we've jumped past - ) We've jumped! We've jumped! The whole idea that, hey if I choose three random numbers x squared, y squared, z squared, what's the probability that they're less than 1? If they're chosen by the same rule what you're going to be asking for is the volume of a sphere, because what it means for the sum of their squares to be less than 1 is that they sit inside a unit sphere. The volume of a sphere is 4 thirds pi r cubed. r is just going to equal 1. So that's 4/3 pi. That's the volume of a sphere. The volume of the cube which is 2 by 2 by 2, is going to be 2 cubed, which is 8. So if we were asking an analogous question where 3

dimensions

happened to pop up you would just divide these two numbers. You would have 4/3 pi, divided by 8. Which would be pi sixths. You'll see it's actually quite helpful that we're gonna skip over odd numbered

dimensions

here. And so here we went straight from 2 to 4, the question that we want to ask right now is what's the volume of a 4 dimensional sphere? Or the 4-dimensional equivalent of volume. Instead of saying hyper volume or coming up with a new word, they just say volume. You could fancifully say measure, but we're just gonna say volume of a 4d sphere. And again if you wanted to be pedantic, the mathematician might actually say ball? Because when they use the word sphere they typically refer to the boundary right? It's just the peel of the orange. It's not the...
contents of the orange. So what we really want is the ball. The other thing that we need is the volume of a 4d cube. The cube is the easy one. Just like in the other cases the side lengths are all 2, 2, by 2, by 2, by 2. So that volume is 16. Volume of the sphere, there's a whole interesting discussion that we could have about the volumes of

higher

dimensional spheres, the surface areas, or the analogs of surface areas of

higher

dimensional spheres, and where they come from. I'm not going to give you that full story now, maybe at some other point. It happens to be the case that it is pi squared halves times r to the fourth. So it picks up an extra pi. Which is kind of interesting, when you go from 2 to 3, you don't pick up that pi but when you go from 3 to 4 you pick up that extra pi. And because our radius is 1, in this case that'll just be pi squared halves. And let's remember what this is. This isn't the probability of hitting exactly two shots, right? It's that you hit those first two shots, so it's the probability that your score is at least two. Maybe it also happens to be three or four, so we can write our answer here. The probability that our score is greater than or equal to two is equal to pi squared, and I'm going to actually write it as being over like this, 16 as 2 to the fourth, just to remember where it came from. So this was kind of the, the cube, or the hypercube. And then times 2. Where that was the denominator that we had...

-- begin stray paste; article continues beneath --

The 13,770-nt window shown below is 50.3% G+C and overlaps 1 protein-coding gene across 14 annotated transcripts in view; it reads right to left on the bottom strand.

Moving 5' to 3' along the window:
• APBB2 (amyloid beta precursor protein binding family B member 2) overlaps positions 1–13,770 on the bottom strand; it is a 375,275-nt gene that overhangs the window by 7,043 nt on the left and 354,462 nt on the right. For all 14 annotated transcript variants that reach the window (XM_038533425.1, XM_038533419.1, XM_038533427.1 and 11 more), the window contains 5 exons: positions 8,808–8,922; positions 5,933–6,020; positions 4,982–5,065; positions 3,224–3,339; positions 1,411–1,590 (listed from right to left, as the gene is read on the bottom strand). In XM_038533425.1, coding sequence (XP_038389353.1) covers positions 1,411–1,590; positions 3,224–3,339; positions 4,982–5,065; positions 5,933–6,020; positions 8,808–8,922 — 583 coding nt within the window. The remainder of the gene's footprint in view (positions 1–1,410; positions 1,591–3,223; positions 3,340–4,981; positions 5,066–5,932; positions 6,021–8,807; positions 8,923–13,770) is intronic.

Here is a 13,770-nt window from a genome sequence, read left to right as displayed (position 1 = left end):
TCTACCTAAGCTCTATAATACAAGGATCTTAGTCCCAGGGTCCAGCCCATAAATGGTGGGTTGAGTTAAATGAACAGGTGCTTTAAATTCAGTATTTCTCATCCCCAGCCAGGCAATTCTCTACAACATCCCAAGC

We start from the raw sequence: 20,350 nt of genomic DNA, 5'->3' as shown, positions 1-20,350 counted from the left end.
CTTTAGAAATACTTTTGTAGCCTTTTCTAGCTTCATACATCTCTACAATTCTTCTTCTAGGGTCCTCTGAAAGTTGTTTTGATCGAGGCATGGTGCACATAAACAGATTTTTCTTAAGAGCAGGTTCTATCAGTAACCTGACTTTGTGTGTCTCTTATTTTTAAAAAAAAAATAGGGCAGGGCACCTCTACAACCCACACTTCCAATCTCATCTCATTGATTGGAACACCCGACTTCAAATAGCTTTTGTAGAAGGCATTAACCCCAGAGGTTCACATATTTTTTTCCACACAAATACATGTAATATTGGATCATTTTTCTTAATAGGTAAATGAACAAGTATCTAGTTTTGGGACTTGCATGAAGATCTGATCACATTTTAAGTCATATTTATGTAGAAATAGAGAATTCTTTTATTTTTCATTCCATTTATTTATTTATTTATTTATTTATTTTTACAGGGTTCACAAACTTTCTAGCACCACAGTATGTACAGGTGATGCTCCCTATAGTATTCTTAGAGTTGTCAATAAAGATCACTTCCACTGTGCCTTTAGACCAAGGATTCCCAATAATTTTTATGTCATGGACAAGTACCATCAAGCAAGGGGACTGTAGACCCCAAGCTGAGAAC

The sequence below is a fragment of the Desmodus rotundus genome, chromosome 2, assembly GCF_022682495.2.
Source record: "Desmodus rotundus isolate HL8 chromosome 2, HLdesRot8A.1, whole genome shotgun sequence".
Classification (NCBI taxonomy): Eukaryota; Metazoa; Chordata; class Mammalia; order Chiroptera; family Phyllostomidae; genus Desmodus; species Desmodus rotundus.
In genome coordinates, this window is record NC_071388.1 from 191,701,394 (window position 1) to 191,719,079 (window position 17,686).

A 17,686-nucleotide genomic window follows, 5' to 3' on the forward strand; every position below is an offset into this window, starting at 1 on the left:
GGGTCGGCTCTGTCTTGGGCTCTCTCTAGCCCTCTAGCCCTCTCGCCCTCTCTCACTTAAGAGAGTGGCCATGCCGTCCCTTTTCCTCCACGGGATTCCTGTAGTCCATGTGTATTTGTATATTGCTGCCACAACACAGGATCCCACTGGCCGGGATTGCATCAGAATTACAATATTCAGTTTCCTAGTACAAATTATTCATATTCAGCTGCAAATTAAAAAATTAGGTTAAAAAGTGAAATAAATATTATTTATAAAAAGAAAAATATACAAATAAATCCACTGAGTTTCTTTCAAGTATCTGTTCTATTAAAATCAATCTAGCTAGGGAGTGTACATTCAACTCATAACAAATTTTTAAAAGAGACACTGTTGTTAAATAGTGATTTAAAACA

from our volume of the 4d ball. And now we just keep doing this for all infinitely many different scores that we might have. Very similarly when we're asking about the probability that our score is at least 3 or that it's bigger than 3, what this comes down to is asking - we're going to have 6 different coordinates: x naught, y naught, x1, y1, x2, y2; and that the sum of their squares is less than 1. (Brady: I don't know how to calculate the volume of a six dimensional ball) - No! Luckily mathematicians have figured it out for us. And again, it could be a whole interesting story, but if you go to Wikipedia, you could see a chart, there's quite a nice pattern that we're gonna - about to point out for, where that comes from. But the volume of a 6d ball happens to be pi cubed, over six times r to the 6. And then the volume of the 6d cube is of course 2 to the 6, and so the answer to the probability of hitting those first three shots, is going to be pi cubed divided by that 2 to the 6 and then what its denominator was, which was the 6. Because that r ends up being 1. And now I'll tell you the more general fact, which is pretty mind-blowing. Is that the volume of a 2n ball is equal to pi to the n, so half of the dimension, right? So in 2

dimensions

you see a pi, in 4

dimensions

you see a pi squared, and six you see pi cubed. So pi to half the number of

dimensions

, divided by n factorial. Very clean, very beautiful. Very reminiscent of another celebrity...
real number that a couple people might be familiar with now and that might be poking in their minds. But if it's not we'll get to it in just a moment. Given this as a fact that we'll just hand down from on high, let's figure out the expected score. (Brady: Please, that's what I'm here for!) Great. First let me get a cup of water. Alright, are you ready for the grand finale? - (Brady: Yeah!) - The finishing touch. It's, it seems like it'll be chaotic but it'll collapse in the most wonderful of ways. So the expected score. Expected score, now remember what this means, we're gonna have - it's going to be 1 times the probability that your score is 1, plus 2 times the probability that your score is 2, plus 3 times the probability that your score is 3, and so on. Now all of our expressions are greater than things. They're not saying exactly equal to, but that's completely fine. Because if I wanted to say for example what's the probability that your score is precisely equal to 2? So this will be your probability that your score is greater than 1 right? Minus the probability that the score is greater than 2. Because for it to equal 2 it's greater than 1, but it's not greater than 2 and this entirely encompasses the possibilities, right? If you're probably if you get a score of greater than 1, that encompasses all the possibilities of getting a score greater than 2, so it's okay to just subtract this off. We...